But for product launches, special events and activations, of course, the NOW Building (or its separate commercial space across the way) can be turned into whatever a brand may like: L’Oreal turned the space into the streetscape around its flagship store on the Champs D’Elysees.

What makes it so appealing for brands is the flexibility of the space, and the performance capabilities: “we over-invested in audio,” he tells me with a smile. 

Just as retail brands are leaning into experience over convenience, so advertisers are increasingly looking for ways to bring their products to life in more than just traditional TV spots and billboard out-of-home. Repeat bookings are already coming in from the world’s biggest brands.

His favourite activiation? O’Ferrall remembers the first, a soft-launch, tech-test charity partnership with Unicef. “Seeing triple-AAA listers look around and consume content in a way they’d never seen it before was cool. And we raised a million quid for Unicef, too.”

Outernet goes stateside

Getting Outernet up and running – suitably knocked about by Covid-19 timelines and delays – was a significant enough challenge.

Outernet is looking to roll out as many as seven additional spaces, with negotiations underway for two sites in New York and an equity raise for expansion beyond that. 

But as a TV man at heart, O’Ferrall promises to remain laser-focussed on what matters: the audience. After all, without eyeballs, you can’t sell a thing.

This was a really deprived part of the (central) city. It was, frankly, dangerous, and it was definitely not the nicest area. It’s been amazing regenerating all the music and entertainment history that was there.

“You have to keep focused on exactly what you believe in, regardless of what’s happening elsewhere” he tells me – both as a boss and as a media provider. The non-advertising elements of the Now Building are carefully curated – a partnership with a Ukrainian visual artist ran continuously on the two-year anniversary of the beginning of the Kremlin’s war on that country – to keep the organic, visiting Outernet audience engaged.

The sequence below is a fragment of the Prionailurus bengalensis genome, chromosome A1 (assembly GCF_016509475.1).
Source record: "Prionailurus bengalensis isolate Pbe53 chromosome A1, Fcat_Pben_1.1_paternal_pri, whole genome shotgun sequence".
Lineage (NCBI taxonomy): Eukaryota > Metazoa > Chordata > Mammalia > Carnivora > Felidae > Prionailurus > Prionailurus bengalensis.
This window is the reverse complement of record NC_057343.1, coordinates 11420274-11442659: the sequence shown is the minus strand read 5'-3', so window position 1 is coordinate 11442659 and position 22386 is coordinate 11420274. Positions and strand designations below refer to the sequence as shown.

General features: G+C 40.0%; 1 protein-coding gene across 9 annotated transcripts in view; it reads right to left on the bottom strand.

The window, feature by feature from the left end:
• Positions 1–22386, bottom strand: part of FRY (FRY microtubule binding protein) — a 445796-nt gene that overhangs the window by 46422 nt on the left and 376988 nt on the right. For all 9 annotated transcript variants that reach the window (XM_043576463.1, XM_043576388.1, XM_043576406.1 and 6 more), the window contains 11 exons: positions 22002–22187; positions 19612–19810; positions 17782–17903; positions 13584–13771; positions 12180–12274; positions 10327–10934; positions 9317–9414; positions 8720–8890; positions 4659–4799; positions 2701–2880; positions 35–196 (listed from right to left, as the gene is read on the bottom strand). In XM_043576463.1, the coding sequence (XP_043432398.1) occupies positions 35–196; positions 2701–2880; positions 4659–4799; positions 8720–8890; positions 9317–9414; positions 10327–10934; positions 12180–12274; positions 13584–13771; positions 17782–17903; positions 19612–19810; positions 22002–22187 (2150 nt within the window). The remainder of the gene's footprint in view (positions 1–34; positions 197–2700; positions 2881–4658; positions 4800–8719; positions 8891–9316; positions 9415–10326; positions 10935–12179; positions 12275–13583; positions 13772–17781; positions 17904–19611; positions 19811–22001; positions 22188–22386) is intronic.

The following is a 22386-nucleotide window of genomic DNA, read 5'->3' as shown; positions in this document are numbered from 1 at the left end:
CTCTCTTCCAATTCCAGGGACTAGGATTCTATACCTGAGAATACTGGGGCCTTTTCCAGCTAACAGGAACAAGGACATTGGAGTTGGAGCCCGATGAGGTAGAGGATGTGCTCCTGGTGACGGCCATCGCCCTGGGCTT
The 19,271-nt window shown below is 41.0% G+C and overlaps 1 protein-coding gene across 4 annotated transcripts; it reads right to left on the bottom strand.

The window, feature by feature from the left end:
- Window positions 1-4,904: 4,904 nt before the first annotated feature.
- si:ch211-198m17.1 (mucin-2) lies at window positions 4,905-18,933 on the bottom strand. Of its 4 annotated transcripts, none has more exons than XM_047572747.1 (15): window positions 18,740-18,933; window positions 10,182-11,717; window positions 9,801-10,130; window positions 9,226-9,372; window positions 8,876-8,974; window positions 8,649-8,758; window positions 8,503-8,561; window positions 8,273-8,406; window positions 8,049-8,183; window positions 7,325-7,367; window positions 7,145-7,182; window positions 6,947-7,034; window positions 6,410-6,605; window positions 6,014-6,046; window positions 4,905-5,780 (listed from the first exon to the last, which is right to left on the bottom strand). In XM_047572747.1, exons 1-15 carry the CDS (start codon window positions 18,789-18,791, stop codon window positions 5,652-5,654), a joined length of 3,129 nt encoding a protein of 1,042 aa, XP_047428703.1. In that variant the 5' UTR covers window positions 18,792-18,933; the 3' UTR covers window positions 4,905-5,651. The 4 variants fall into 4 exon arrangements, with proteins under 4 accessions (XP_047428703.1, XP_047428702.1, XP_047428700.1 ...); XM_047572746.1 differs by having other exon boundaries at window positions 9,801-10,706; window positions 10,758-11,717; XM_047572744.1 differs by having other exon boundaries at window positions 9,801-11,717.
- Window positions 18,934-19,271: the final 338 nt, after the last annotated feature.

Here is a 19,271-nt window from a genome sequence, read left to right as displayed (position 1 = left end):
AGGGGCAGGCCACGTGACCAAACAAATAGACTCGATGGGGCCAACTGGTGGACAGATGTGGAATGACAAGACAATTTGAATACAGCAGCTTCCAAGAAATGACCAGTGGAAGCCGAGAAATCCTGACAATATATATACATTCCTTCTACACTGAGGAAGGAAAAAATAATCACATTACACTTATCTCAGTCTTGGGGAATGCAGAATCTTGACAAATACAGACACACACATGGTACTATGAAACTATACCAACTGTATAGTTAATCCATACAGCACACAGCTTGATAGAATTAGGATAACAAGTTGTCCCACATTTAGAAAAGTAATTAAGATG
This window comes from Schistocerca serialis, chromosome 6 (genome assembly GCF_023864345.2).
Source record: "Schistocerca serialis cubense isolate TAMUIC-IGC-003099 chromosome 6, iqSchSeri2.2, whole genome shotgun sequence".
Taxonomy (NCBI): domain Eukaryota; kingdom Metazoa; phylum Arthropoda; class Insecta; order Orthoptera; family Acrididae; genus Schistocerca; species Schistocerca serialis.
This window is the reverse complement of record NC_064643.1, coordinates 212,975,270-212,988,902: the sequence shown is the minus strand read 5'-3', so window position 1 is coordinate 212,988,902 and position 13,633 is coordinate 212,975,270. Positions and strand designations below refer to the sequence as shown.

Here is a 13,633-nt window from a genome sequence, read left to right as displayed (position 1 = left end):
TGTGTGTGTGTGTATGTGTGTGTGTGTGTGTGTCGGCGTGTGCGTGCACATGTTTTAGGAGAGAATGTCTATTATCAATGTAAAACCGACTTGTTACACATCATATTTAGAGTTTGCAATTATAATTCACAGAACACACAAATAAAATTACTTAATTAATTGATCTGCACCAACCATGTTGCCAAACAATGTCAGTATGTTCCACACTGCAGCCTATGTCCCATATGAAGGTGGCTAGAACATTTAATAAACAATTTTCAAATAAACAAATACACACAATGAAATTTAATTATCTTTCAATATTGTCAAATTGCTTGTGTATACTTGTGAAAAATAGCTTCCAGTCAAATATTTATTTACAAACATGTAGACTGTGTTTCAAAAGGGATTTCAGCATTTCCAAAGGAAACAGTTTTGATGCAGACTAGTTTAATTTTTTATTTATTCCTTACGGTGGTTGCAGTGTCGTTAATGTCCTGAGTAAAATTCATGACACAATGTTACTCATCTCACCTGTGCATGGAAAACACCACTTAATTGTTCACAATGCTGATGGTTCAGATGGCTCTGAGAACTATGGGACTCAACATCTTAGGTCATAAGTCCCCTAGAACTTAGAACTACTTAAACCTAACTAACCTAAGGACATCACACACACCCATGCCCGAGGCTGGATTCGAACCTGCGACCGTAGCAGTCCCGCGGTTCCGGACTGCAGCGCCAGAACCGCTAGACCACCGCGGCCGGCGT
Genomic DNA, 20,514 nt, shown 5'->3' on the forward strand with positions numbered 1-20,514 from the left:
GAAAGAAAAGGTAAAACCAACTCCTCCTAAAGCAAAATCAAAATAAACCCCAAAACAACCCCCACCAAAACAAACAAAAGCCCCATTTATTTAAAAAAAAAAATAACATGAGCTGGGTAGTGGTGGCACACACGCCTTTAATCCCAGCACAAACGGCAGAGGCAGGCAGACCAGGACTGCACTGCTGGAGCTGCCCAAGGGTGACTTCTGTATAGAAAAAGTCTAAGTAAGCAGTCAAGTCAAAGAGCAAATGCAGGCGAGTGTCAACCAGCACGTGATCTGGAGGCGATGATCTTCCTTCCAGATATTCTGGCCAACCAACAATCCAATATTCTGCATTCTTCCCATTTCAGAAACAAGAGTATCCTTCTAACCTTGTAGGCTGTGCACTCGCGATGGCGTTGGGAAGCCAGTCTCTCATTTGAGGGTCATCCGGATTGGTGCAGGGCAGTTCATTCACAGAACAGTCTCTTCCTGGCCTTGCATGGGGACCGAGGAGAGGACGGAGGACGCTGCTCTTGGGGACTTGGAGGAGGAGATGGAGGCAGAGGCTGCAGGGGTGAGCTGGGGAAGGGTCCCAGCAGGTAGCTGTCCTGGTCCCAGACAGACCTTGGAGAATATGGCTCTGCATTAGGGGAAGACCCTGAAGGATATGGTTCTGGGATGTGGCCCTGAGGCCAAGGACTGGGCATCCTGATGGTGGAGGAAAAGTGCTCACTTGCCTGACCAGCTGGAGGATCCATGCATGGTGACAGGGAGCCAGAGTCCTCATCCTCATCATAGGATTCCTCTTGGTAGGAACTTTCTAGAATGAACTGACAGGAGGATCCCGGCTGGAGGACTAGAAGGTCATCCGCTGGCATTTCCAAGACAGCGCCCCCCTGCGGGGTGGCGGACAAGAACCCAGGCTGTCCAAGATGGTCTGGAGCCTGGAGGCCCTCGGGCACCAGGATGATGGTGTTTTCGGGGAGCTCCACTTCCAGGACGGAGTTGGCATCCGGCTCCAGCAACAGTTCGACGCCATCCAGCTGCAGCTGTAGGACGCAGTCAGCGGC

“It’s easy for me to say because we’ve put policies that we put in where we’ve said “f*** that, we’re not going to do that. We’ve turned down significant money from different countries or products because it’s not the right thing to do.”

As we wrap up a tour of the project, O’Ferrall bumps into the manager of Chateau Denmark, the Outernet-owned hotel on the other side of the street, talking about where on London’s most famous music street the new Rough Trade store is going to open. 

There were plenty of critics of Outernet’s arrival during the planning process – including from some music aficionados who – perhaps a tad romantically – thought the project would take away from the aesthetic and character of Denmark Street. 

But chatting about a new record store, above two new music venues, on a street now far more accessible to the general public seems like the direct opposite has happened: new life in a forgotten part of the capital.